My wife loves to eat healthy. She loves broccoli, cauliflower, asparagus and quinoa. She tries her darndest to make our family eat healthy, too. I wish I loved those types of food, but I just don’t. Even when I cover them with ketchup.
Despite my best arguments, my wife does not consider ketchup a fruit, despite the fact that it is called tomato ketchup. Apparently banana cream and lemon meringue pie aren’t fruits either. Likewise, she doesn’t consider a side order of French fries or onion rings as a serving of vegetables. And carrot cake doesn’t count either.
While my wife may not agree with my take on the food pyramid, I might find a job with the U.S. Department of Agriculture.
Last month, Sonny Perdue, the Secretary of Agriculture, announced new rules that loosen the current standards for the type and amount of fruits and vegetables required in kids’ school lunches. He claims that expanding the definition of food items that qualify as a vegetable would help reduce waste, because like me, many students don’t like veggies and throw them away.
“Schools and school districts continue to tell us that there is still too much food waste and that more common-sense flexibility is needed to provide students nutritious and appetizing meals,” Perdue said in a statement. “We listened and now we’re getting to work.”
Part of that work consists of making a previously temporary rule that counted potatoes and other starchy vegetables as a fruit during breakfast permanent. Some types of pasta would also be considered a vegetable under the new proposal, which states, “Pasta made of vegetable flour(s) may credit as a vegetable, even if the pasta is not served with another recognizable vegetable.” So spaghetti and meatballs made with zucchini noodles is now a vegetable? Another helping, please!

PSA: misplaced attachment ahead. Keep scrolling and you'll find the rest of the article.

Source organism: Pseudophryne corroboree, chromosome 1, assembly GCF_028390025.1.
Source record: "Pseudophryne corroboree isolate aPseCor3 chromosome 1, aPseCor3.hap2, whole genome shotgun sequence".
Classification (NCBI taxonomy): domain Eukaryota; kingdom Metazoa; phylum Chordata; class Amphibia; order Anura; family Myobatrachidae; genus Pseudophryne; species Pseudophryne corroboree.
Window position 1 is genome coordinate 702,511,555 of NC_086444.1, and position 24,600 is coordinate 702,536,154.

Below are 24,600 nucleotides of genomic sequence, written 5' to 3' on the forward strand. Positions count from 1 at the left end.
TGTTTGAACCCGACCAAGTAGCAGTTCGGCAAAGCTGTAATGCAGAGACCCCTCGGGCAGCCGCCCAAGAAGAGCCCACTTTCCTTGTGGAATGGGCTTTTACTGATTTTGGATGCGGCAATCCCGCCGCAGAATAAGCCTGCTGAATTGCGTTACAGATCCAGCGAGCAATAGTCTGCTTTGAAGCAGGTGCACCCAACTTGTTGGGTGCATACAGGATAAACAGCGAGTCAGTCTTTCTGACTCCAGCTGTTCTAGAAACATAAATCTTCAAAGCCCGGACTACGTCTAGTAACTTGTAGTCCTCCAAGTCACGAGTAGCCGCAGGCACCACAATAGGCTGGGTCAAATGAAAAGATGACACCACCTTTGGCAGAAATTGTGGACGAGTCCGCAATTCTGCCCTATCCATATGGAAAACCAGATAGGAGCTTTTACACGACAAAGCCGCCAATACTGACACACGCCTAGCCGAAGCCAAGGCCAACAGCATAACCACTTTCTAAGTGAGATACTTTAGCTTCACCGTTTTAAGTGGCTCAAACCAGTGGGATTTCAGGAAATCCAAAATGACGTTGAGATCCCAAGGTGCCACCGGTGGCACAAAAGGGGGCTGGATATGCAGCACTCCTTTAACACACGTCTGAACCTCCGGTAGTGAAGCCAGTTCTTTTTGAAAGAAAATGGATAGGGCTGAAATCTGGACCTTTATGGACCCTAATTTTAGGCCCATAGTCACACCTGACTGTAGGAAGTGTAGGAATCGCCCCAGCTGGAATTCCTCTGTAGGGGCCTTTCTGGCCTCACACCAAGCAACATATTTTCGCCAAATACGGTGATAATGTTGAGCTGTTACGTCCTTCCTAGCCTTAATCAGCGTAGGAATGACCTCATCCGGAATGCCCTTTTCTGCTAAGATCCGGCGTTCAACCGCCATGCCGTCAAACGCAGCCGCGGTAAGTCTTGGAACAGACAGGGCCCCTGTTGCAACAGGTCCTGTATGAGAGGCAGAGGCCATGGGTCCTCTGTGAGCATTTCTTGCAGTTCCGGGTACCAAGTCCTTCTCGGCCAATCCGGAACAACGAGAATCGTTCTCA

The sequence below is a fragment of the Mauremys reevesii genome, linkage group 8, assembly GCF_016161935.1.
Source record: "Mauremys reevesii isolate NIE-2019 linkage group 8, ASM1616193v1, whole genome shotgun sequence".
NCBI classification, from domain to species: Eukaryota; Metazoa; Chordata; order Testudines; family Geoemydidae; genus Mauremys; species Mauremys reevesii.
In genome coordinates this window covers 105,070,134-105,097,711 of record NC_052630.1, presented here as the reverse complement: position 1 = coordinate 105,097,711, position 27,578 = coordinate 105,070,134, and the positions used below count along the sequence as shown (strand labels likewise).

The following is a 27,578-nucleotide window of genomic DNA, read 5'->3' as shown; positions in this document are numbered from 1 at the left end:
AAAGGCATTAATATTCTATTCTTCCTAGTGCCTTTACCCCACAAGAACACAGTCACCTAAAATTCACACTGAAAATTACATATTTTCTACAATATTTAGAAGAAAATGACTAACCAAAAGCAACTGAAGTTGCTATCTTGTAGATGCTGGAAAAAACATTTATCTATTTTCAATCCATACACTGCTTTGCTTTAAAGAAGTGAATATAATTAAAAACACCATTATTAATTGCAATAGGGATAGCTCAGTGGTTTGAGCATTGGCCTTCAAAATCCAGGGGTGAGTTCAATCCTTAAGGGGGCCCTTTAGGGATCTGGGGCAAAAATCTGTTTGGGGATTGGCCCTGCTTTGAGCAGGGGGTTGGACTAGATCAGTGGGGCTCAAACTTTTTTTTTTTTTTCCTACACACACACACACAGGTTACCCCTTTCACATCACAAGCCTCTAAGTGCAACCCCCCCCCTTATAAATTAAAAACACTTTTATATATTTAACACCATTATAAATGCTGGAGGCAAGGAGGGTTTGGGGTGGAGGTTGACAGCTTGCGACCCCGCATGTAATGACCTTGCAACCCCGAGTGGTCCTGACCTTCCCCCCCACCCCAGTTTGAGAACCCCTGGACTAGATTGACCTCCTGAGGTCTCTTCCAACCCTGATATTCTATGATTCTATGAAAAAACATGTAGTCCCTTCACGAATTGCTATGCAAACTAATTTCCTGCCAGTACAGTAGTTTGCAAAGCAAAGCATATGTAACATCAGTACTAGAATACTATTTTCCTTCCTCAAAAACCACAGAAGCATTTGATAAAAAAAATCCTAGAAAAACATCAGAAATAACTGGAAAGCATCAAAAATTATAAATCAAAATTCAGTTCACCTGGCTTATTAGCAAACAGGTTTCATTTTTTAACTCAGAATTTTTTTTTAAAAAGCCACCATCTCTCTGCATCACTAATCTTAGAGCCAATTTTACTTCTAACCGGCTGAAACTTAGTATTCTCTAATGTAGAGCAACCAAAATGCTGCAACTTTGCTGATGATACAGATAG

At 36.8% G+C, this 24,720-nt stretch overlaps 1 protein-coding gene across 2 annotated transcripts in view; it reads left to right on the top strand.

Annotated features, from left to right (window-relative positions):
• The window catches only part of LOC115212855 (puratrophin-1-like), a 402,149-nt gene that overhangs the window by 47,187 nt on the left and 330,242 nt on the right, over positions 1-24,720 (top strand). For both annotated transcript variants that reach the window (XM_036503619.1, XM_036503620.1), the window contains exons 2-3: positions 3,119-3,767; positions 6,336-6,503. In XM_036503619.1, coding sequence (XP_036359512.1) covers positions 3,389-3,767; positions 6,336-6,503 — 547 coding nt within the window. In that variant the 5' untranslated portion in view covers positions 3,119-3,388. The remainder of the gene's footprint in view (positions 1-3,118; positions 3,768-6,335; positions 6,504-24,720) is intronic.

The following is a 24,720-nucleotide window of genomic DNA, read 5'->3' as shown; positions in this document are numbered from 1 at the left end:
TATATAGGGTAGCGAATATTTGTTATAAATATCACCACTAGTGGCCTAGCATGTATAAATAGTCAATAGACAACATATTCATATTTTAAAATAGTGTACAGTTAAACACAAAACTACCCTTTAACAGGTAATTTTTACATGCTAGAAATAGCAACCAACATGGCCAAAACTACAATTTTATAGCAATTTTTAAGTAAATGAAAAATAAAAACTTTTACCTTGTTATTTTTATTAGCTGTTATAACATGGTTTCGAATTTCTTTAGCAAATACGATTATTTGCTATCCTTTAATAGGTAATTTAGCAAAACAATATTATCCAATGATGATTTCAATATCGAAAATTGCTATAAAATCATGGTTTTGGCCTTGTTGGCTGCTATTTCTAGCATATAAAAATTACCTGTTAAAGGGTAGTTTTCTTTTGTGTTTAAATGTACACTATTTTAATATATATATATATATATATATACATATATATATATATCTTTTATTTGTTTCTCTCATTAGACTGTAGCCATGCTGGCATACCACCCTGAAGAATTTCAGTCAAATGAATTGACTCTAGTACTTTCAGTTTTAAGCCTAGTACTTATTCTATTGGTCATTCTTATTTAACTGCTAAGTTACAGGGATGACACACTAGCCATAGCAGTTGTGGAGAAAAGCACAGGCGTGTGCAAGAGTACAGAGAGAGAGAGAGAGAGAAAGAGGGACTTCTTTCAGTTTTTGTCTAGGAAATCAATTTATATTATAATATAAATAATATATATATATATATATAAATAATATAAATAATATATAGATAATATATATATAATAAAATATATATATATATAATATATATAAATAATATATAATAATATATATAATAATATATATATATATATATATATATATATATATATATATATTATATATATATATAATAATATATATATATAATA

The proposed rule changes would also affect “à la carte” meals, allowing schools to sell items like pizza and burgers more frequently.
The new measures continue to chip away at the Healthy, Hunger-Free Kids Act, which was championed by former First Lady Michelle Obama. Passed in 2010 during Barack Obama’s first term, the Act reduced school lunch calorie maximums, cut sodium and trans-fat, and required more fruits, vegetables and whole grains. Adding insult to injury, the announcement of the new rules was made on January 17, Michelle’s birthday.
According to Colin Schwartz, the deputy director of legislative affairs for the Center for Science in the Public Interest, the proposed rules “would create a huge loophole in school nutrition guidelines.” Schwartz told ‘The Washington Post’ that if the guidelines are adopted, they’ll be “paving the way for children to choose pizza, burgers, French fries and other foods high in calories, saturated fat or sodium in place of balanced school meals every day.”
The proposed new rules are now open for public comment for 60 days before they become finalized.
While I would love three-meat pizza on a cauliflower crust to be counted as a vegetable and cherry cheesecake to be considered a serving of fruit and dairy, I do want my kids to inherit my wife’s palate and not mine. After all, my daughter had a birthday last month, too, and I still haven’t lost the baby weight from when she was born 17 years ago.